Global in scope. Derived from real-world postings and profiles.
Our proprietary classification system is composed of 1,900+ Specialized Occupations divided into distinct 4 levels giving you the granularity you require.
The LOT uses a proprietary classification system of four different levels: career areas, occupation groups, occupations, and specialized occupations.
Career areas generally adhere to different industries. They provide an understanding of the defining skills that are necessary to enter any career within its scope.
Occupation groups are subsectors of career areas. They identify different functions of roles within a given career area.
Occupations are roles within an occupation group that point towards distinct goals within that group, usually demanding a well-defined skill set. These roles tend to align with national and government taxonomies, or individuals seeking to enter a workforce for the first time.
Specialized occupations are clusters of job titles and skills that define recognizable roles in the labor market. They are useful for analyzing specific skill requirements within a role, aligning with the needs of individuals seeking to advance their career.
As we move up in the hierarchy, subsections are exclusive to their associated category. In other words, each specialized occupation is unique to its occupation, each occupation is unique to its occupation group, and each occupation group is unique to its career area. This prevents duplicate or overlapping data when analyzing more than one occupation.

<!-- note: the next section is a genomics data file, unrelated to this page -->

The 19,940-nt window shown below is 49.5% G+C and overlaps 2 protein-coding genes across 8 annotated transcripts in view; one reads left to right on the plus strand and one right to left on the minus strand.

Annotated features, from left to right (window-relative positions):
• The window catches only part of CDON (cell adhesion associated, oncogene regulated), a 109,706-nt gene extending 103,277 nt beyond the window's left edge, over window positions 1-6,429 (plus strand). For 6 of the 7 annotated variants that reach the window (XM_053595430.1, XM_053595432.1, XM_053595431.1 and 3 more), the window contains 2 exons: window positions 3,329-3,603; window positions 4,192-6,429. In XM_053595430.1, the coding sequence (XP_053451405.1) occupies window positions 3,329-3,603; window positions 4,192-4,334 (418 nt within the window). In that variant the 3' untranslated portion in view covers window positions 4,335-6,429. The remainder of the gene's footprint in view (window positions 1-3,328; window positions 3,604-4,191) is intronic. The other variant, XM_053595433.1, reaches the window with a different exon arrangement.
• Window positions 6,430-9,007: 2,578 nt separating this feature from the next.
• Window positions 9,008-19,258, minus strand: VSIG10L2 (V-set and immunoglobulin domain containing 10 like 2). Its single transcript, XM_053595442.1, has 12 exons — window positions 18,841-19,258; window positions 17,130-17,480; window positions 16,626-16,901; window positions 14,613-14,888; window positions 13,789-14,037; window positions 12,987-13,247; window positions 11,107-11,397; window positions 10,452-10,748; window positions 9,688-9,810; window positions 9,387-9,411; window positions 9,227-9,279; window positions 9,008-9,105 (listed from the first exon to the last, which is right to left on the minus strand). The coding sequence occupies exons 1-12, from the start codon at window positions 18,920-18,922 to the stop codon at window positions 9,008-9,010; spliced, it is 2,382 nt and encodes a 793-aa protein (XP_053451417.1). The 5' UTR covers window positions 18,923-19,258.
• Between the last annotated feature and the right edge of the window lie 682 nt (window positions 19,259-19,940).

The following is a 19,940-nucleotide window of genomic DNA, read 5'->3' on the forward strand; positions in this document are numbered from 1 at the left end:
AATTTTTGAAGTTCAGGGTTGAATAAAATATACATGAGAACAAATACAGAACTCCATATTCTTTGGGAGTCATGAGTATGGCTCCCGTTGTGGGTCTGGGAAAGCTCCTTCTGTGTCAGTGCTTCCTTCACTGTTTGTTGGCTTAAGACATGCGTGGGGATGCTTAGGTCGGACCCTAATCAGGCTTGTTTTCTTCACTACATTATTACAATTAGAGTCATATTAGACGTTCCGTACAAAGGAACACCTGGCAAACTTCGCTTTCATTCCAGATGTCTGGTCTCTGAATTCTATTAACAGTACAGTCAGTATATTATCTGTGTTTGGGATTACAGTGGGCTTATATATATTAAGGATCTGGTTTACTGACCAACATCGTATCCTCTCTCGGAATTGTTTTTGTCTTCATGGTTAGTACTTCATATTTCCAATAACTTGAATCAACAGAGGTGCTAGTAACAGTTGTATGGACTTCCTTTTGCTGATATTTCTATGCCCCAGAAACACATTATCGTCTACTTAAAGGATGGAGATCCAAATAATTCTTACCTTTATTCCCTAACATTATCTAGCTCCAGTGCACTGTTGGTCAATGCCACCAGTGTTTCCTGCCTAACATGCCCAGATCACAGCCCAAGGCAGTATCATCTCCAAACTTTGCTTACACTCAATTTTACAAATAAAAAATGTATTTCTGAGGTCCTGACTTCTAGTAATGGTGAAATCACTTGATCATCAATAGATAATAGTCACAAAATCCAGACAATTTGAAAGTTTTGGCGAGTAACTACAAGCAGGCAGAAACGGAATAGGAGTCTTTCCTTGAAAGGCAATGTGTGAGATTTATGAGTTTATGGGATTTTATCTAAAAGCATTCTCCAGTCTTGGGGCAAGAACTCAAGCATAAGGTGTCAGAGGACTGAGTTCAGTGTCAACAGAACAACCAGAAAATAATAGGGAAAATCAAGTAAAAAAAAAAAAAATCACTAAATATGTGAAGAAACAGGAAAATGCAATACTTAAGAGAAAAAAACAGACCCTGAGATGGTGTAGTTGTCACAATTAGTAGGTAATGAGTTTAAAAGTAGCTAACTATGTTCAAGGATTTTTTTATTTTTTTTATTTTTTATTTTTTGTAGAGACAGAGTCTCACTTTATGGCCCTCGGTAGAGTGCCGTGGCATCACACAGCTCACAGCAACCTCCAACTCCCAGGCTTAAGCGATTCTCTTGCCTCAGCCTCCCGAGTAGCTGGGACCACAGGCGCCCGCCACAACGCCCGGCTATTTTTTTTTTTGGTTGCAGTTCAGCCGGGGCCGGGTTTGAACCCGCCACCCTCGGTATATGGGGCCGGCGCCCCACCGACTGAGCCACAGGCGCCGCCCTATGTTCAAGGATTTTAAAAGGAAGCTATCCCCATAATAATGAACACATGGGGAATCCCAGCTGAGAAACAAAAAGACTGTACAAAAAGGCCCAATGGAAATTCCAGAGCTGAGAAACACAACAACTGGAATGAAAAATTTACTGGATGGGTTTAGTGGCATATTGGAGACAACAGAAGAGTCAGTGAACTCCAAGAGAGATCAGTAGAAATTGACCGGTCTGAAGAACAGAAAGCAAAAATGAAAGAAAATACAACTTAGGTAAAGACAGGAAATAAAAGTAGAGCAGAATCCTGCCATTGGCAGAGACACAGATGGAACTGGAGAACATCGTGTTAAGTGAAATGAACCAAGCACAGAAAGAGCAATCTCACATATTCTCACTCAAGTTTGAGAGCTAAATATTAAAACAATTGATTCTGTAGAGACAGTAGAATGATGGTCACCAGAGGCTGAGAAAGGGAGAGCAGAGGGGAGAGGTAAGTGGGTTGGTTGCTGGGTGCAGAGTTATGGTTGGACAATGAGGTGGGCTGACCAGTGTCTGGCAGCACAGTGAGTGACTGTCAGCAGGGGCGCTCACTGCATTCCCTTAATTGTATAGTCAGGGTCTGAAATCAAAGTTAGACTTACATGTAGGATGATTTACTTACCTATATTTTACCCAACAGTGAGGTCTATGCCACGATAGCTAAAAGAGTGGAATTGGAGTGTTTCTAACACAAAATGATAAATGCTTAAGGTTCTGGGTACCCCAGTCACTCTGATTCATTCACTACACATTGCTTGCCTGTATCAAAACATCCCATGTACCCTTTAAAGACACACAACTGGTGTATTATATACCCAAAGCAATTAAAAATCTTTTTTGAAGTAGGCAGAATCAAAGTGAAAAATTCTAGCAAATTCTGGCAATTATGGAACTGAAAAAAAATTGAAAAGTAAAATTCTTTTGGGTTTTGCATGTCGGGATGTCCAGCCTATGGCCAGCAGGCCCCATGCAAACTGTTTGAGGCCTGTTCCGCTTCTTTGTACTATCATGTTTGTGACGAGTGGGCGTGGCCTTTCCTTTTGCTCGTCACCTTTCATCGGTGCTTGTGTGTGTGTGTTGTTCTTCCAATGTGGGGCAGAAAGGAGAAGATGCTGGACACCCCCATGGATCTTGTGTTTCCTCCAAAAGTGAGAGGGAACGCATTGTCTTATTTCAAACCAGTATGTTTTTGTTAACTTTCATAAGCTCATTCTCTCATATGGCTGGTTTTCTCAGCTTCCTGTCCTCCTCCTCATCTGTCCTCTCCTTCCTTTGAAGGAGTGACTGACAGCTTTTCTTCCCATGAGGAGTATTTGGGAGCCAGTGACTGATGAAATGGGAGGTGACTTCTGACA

The precision level of the LOT is intentionally designed to be both informative and accurate. It delves deeper into specifics compared to government systems like O*NET and SOC, without delving excessively into the intricacies of individual job titles. The LOT undergoes annual updates, striking a balance between stability and usefulness for longitudinal comparisons, while also promptly capturing newly emerging roles as they formalize within the economy.
The Lightcast Occupation Taxonomy provides significantly more granularity than federal or national taxonomies, while maintaining a level of aggregation that allows robust analysis. Users can create meaningful career ladders using Specialized Occupations, showing the skills and credentials required for each.
The Specialized Occupations identify roles that are the same, across employers and geographies, regardless of job title. Job titles can cross occupations (as employers cast a wide net while advertising positions) so the Lightcast Occupation Taxonomy serves to close this language gap.
With a single taxonomy applied globally to postings, profiles, and in relationship with Governmental Labor Market data, you can make truly global comparisons to understand the changing nature of the labor market without relying on a “lowest common denominator” from local taxonomies.
The Lightcast Occupation Taxonomy is updated annually — infrequent enough to make it stable and useful for comparisons over time, but frequent enough to capture new, emerging roles as they formalize in the economy.